Inside the Abandoned Old Water Works: Flint, Michigan
WARNING: Under no circumstances should you enter this property. By doing so you risk bodily harm and/or prosecution for trespassing on private property.
The Flint Waterworks company began in 1883, with water being pumped through city-approved lead pipes. The company was eventually sold to the city in 1912, and in 1917 a new plant was built, treating roughly 20,000 gallons of water from the Flint River per minute.
In 1952 a second water treatment facility was added next to the old one. Between the two, they pumped 100 million gallons of water each day. Thanks to the growing pollution of the Flint River, in 1967 the city started buying pre-treated Lake Huron water from the Detroit Water & Sewage Company. If you wish to read more in-depth analysis, you can do so here.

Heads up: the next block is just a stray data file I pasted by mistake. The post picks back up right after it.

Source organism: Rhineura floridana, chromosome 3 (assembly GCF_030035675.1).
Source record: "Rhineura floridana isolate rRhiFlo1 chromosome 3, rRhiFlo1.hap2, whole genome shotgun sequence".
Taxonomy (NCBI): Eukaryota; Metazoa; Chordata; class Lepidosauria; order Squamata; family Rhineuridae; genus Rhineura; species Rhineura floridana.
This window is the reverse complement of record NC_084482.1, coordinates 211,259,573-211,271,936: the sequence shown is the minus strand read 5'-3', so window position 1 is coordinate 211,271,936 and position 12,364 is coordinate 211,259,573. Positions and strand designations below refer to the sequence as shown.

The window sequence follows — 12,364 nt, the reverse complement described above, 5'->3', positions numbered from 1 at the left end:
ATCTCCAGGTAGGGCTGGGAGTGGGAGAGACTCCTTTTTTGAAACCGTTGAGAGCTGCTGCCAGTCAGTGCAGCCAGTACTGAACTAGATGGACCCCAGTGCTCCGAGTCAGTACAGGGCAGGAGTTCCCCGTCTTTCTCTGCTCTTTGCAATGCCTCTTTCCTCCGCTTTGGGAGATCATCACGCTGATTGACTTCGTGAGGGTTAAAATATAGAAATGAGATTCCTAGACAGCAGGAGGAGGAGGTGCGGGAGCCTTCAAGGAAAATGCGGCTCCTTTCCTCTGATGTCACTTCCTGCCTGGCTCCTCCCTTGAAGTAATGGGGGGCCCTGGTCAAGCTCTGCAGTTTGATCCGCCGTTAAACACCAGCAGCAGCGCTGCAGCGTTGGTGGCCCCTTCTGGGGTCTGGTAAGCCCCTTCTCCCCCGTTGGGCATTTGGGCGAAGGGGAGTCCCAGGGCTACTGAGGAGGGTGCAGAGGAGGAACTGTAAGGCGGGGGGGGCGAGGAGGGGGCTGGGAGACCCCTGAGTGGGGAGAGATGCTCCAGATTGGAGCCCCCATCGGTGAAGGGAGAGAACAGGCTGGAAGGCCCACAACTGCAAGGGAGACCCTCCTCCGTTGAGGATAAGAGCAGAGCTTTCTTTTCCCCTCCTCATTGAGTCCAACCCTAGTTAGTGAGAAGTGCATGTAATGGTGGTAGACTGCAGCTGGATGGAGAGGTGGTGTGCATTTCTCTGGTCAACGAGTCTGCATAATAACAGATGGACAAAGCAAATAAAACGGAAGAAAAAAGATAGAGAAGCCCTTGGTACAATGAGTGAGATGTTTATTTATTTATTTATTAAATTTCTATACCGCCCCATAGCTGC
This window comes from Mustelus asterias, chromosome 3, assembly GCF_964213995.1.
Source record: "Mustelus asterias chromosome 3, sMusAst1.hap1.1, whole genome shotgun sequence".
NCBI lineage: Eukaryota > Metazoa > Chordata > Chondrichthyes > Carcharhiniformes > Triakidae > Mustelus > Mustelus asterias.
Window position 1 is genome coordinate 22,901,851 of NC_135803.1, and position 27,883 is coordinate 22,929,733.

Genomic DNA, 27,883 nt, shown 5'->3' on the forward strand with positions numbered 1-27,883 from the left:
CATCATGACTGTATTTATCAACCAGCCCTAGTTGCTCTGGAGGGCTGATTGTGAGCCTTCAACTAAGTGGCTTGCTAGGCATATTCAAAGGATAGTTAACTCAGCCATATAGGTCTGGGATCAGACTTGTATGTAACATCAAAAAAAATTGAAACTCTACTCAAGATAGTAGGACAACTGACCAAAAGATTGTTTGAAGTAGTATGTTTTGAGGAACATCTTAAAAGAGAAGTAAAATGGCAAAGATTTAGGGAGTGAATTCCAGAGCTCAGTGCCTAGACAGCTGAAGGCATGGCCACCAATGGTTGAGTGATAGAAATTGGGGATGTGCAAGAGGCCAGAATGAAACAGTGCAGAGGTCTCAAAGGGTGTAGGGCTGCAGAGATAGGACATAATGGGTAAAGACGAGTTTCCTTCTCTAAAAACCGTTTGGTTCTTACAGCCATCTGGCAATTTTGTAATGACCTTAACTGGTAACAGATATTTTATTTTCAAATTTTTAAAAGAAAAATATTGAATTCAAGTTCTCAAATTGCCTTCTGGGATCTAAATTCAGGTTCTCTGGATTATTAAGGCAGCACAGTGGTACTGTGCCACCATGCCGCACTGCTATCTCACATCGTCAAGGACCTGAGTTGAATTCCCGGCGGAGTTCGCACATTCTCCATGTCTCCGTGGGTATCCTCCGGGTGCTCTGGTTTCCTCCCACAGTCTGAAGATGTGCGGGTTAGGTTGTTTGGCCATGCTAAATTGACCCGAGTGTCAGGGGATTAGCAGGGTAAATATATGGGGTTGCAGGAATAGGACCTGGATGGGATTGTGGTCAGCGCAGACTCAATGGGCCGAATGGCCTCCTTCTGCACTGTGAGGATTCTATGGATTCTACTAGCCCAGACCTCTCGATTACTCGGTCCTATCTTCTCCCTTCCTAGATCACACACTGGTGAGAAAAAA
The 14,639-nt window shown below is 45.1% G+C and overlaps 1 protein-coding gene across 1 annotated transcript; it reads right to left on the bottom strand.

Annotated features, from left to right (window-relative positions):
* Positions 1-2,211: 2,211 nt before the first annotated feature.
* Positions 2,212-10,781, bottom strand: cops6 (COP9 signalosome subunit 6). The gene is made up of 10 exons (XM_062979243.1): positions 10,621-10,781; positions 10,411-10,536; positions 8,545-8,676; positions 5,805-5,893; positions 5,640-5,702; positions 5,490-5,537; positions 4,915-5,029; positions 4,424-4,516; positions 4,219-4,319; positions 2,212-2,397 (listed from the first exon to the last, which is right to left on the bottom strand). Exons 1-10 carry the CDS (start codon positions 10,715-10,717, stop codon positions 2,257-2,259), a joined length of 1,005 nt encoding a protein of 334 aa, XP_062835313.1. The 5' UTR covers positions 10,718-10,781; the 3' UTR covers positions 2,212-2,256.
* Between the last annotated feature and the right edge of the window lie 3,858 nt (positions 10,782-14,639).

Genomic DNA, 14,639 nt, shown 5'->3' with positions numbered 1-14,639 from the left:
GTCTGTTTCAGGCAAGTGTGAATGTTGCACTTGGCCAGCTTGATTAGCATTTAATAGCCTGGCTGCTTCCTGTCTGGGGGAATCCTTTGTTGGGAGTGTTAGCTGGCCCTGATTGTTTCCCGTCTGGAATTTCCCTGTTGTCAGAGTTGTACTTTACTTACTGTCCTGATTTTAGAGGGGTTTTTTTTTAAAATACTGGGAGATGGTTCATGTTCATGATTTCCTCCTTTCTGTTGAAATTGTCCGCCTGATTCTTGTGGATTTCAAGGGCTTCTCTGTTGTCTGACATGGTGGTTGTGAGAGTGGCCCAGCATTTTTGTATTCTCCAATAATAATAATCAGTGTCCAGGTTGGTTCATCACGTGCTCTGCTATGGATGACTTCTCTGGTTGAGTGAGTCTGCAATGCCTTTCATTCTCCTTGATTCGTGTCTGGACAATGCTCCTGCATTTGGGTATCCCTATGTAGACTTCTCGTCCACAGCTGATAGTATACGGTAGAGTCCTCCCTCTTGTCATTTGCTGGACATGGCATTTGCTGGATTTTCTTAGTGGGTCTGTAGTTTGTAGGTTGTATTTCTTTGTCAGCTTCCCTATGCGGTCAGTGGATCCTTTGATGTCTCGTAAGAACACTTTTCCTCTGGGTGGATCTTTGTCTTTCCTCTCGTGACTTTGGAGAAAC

Flint’s ongoing problems with the city water have been reported, documented, and recorded many times over. The contaminated water fiasco became known far and wide in 2016 when TV news, state and national newspapers, and other media made the public aware about Flint’s lead-contaminated drinking water.
News footage repeatedly showed clips of the old plant, built next to the newer one, with its crumbling walls and rusted metal bridge that spanned between a tower and an elevated part of the building. Although the old plant is being noted as ‘historic’, with that title comes the unsavory history of Flint’s polluted water…..and who knows how long it will be before the city decides to tear it down?
But this article is not about the numerous woes of the city’s water – you can read about that almost anywhere. This is mainly to show you what the insides of the old plant look like. See it all here before it gets demolished.
Abandoned Water Plant, Flint
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